The value FEWER tools, not more… : A Makers Year 47

Many years ago – when I was starting out as a furniture maker – I was a good and accurate, but painfully slow. There was an old guy in the workshop who never rushed but always seemed to get twice as much work done, so one day I bit the bullet and asked him, “George, how do I get faster?” He gave me a sideways look and a pretty sideways answer: “It’s all about picking up and putting down tools.” He then walked off.

I came to realise that what George told me was the distilled truth. Good workmanship is about accuracy with speed. And that is achieved, not with more tools but with fewer – along with having the right tools to hand, not in the bottom of the toolbox.

I spoke earlier about Ouchi chisels and how they form a part of my mixed bag of European and Japanese chisels. What I neglected to tell you was one of the reasons why I pick one of these up rather than something else is… the shape of the chisel.

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Japanese bench chisels are slightly heavier than Western chisels which, I don’t know about you but for me doesn’t make them too attractive. I like a light, delicate, bevel-edged blade when I’m fiddling around with surfaces, but the Ouchi chisels and perhaps other well-made Japanese blacksmith chisels have a particular shape that make them really useful when pairing dovetails – and that is to do with the sides of the blades.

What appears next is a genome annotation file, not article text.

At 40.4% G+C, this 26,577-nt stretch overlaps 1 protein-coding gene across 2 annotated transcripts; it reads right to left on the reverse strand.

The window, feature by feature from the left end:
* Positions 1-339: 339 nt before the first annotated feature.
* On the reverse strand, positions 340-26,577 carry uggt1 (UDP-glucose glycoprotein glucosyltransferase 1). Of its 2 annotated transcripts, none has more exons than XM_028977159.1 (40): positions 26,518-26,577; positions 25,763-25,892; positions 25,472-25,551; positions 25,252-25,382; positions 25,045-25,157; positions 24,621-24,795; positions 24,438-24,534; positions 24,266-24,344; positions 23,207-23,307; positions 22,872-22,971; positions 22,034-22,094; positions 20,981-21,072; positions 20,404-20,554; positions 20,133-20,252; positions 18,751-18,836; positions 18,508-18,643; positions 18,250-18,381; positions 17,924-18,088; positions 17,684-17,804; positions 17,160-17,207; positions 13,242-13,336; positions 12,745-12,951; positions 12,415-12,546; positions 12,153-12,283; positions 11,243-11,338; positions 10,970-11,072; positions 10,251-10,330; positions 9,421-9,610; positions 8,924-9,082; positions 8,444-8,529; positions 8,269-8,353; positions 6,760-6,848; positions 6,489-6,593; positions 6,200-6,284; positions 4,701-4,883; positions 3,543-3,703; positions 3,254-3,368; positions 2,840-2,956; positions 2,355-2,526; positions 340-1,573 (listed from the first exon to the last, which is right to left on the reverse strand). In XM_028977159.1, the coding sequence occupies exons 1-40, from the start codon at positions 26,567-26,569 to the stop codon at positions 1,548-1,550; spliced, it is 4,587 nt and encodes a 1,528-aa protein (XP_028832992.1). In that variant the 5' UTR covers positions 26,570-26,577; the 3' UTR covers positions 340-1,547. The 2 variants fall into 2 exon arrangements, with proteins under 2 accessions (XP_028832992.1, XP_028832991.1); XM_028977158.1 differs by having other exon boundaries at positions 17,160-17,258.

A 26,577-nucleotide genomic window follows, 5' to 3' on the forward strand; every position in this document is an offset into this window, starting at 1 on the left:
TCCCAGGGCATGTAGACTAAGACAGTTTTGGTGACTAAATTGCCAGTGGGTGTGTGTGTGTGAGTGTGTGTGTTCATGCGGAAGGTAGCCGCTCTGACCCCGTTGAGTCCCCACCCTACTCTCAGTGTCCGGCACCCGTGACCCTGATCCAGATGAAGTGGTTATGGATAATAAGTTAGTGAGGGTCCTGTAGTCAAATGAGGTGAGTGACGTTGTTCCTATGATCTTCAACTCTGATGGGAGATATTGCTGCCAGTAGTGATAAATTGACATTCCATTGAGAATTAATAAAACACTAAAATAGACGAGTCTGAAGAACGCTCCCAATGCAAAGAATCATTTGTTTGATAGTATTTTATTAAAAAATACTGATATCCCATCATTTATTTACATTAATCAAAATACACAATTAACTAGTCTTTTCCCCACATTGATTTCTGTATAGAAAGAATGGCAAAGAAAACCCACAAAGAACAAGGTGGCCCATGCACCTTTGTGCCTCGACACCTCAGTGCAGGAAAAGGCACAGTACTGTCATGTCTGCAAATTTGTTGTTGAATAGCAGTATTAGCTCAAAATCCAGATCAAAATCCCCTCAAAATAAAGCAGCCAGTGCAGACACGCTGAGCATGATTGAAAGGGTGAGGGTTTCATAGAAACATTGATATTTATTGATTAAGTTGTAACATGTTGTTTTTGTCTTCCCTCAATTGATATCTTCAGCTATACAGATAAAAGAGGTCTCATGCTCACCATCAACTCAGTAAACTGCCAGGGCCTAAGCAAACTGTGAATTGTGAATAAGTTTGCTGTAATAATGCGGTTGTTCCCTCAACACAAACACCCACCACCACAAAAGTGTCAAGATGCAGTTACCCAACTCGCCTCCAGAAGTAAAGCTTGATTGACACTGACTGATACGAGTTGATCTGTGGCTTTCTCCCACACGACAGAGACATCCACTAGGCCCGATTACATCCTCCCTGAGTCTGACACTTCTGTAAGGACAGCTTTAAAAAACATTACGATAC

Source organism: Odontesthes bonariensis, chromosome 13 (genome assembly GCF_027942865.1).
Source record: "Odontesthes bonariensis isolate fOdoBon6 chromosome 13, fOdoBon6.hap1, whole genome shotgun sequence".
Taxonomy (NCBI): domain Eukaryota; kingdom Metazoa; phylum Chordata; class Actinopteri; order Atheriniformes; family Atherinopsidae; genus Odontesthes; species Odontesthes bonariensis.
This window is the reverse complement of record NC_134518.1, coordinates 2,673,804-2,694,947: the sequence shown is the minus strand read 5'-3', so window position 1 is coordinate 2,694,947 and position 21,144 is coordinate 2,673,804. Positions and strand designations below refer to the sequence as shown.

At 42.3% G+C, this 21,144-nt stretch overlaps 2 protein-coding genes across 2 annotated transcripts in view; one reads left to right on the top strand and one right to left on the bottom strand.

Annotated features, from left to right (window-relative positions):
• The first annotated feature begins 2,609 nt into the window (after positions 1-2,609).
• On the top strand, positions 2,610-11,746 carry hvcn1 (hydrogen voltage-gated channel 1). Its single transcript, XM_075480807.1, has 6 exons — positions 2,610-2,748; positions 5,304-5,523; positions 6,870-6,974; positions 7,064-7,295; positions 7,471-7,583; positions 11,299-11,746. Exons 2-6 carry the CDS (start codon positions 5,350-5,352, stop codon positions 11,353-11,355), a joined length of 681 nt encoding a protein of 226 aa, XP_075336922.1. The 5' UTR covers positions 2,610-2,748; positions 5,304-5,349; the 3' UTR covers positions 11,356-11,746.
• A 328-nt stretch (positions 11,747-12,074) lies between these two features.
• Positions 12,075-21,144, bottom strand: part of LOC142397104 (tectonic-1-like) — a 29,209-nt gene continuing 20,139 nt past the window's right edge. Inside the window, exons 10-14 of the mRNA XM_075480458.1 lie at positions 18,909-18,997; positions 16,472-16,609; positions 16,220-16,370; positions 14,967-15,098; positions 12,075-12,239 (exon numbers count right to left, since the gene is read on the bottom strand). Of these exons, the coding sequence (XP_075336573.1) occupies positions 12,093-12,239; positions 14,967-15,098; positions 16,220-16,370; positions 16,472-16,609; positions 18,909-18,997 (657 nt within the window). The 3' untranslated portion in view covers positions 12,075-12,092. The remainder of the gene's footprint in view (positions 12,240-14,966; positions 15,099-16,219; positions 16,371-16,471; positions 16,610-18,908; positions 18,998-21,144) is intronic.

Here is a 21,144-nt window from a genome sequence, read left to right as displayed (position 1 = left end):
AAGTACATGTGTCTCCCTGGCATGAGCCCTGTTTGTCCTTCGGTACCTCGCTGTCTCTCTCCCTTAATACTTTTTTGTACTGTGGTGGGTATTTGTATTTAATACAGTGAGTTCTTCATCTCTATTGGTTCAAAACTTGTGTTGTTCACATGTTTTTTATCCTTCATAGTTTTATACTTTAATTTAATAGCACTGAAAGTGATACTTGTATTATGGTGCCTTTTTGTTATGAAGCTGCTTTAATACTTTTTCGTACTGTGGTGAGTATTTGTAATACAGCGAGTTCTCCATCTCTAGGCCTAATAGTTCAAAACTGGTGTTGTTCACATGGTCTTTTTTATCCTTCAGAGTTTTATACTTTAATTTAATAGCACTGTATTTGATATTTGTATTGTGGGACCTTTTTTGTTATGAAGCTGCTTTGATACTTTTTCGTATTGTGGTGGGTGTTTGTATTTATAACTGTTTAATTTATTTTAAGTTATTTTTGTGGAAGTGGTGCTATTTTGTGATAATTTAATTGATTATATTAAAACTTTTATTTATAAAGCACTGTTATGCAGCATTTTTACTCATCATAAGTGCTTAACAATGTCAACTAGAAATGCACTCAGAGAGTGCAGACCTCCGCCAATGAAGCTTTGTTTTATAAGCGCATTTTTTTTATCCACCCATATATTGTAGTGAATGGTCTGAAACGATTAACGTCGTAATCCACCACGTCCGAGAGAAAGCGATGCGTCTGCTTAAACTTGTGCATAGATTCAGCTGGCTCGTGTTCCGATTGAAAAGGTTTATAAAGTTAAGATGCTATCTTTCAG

If you look at the sides of almost any bevel-edged European or American chisel, you’ll find a little ‘step’. The bevel is ground on the top and side of the blade and that’s okay. (Some people do it really well, like Lee Nielson and Sorby, and other people do it pretty badly.) That bevel leads to a little tiny vertical step, and if you’re cutting one in six or one in eight angled dovetails, if you’re pairing out that socket in the tail piece, you cut away with a coping saw, pair back the center to the line, chopping from either side and you’re left with that little tincy wincy bit in the corner. That damned step is going to drive you nuts! Sure, there are special chisels around that will get in that corner, but that’s just another tool. If you have a lot of time that’s fine – by all means use as many tools as you want – but a professional has to pick up and put down as few tools as possible. For a professional, the Ouchi is the answer, because it’s already angled back beautifully. The whole side of the chisel is angled to fit alongside that one in eight shoulder.

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Now, I’m sure that the Japanese didn’t make these chisels with dovetail joints in mind – and they don’t do it on all of their chisels. I have some larger 30-40mm Japanese chisels that have square edges, but on the Ouchi smaller blade (and I would imagine on many of the other hand-made Japanese blades) you get this wonderful feature. It’s a feature that allows you to save time – and time is money. But also saving time and making well is good craftsmanship.


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